Browsing "fitness"
Nov 24, 2013 - fitness    No Comments

Turkey Trot, 2013

I did the Turkey Trot last year, and after the hottest race of 2013 being the other 3 miler of the year, the Race for GLS, I HAD been looking forward to having better running weather this year to see how I could do. Instead, this ended up being the COLDEST race I’ve ever done. The temp was 23 degrees. Winds of 23mph and gusts of 40-45mph which is why the whole area was under a wind advisory. Those two combined made a “feels like” temp of around, oh, 7 degrees. SEVEN. Not missing a digit there, it was frigid. I was really NOT looking forward to racing in those temps, but one of my friends knew I was registered, and when we chatted about it on Facebook, honestly, that’s what made me show up. It’s crazy how just knowing someone will be expecting you can affect things like that! (It works for me with the gym, too.)

So, knowing it was colder than cold, I did what they always say NOT to do and changed up my running clothes. Instead of the Frosty tights and coldgear shirt, I first put on my polypro base layers that I use for skiing, THEN the coldgear shirt and tights, and THEN on top of that, a fleece that zips. I wanted that mostly for the pockets, because the cold air can be hard on my asthma, and I wanted my inhaler near. Then a wool buff to pull up over my face to warm my breath, a fleece hat pulled down over my headphones (which are padded, over the ear kind, and work like earmuffs in weather like this) and my cheapie magic gloves. Instead of running socks, I wore my thickest smartwools. Even then, my toes were the coldest.

When I headed out to the start line, the kids were all returning from the fun run, which is a mile, and were sobbing. “Mommy, I’m so c-c-c-cold!” That did not make me feel better. But, by that point I had the timer tags attached to my shoes, my bib pinned on, and, well, I would’ve felt really dumb bailing at that point. At the start, I ran into another friend, whose daughter had braved the kids run. We laughed as we looked at the crowd, all of us bobbing as we tried to stay warm by jumping up and down. The gun fired, and we were off.

I ran the entire first mile, which was pretty awesome, and I ran it fairly fast, for me, especially considering how freaking cold I was, and that my toes had been numb, but were getting hot from the blood returning. I took a little walk break and kept going, and as I ran to the turnaround — it’s an out and back course — I could see the faster runners returning and could just tell that the return was going to be a headwind. I even saw a spectator with a baby stroller, walking backwards to keep the wind at their backs. That was… telling. After I turned around, it was ROUGH. The wind was so sharp that it was literally taking my breath away, and I alternated between breathing through the wool, and having to turn my head to the side to be able to draw a breath. A ‘real runner’ was pacing a friend and he said it was like “running in a pool.” It was really, really windy. At mile 2, I just kept thinking “finish to be done, finish to be done” but there was way more walking than I expected, although I didn’t need to use my inhaler, I didn’t want to get to that point.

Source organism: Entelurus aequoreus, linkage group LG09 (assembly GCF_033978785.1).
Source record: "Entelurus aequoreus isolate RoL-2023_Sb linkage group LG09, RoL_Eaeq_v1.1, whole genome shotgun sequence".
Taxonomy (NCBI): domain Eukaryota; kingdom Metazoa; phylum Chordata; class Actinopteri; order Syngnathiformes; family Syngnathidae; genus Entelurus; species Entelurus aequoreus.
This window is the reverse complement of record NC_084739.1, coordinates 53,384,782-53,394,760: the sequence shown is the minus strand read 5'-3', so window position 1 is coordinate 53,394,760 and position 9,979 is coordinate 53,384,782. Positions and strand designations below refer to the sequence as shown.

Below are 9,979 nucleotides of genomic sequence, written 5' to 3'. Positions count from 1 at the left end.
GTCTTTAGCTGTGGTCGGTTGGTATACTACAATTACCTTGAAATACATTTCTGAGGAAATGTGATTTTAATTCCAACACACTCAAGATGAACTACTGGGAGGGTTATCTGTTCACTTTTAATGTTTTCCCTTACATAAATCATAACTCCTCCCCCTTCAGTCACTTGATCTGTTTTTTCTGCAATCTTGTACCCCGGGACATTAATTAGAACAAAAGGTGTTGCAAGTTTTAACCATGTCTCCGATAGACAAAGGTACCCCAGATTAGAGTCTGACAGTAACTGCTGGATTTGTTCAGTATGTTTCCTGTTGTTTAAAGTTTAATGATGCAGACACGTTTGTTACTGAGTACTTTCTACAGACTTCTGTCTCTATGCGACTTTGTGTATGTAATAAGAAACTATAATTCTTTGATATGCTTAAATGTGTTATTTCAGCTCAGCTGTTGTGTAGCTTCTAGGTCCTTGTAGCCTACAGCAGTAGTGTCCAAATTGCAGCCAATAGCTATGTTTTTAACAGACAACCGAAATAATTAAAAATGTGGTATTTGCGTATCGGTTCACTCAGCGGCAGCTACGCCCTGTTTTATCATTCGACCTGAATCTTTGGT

This fall has been rough for my running, our family has had the Longest Cold Ever (which is apparently the 2013 version, as lots of people NOT living in my house have reported the same, this fall’s cold is a lingerer) and now that I’ve moved into the gym and am using the treadmill, well, I never like that. (Nerd alert: I always feel like any run I can’t record on a device “counts less.” My garmin is GPS only and I put my phone in the cupholder of the ‘mill, so I just end up staring at the display, which is TERRIBLE for me. I digress.) I also tweaked my back doing a planks challenge, and have just felt… meh… for most of the fall. But, this is why I register for races, knowing there is one means I DO go on the treadmill, even though I hate it, etc.

So, like the Race for GLS, I was just running to finish because of the weather conditions. And I ended up setting yet another PR — 37:23. (6 seconds better than the GLS race and more than 2 minutes better than this same race last year, and that race was PERFECT conditions! I just wonder what it would have been like if the years were reversed…)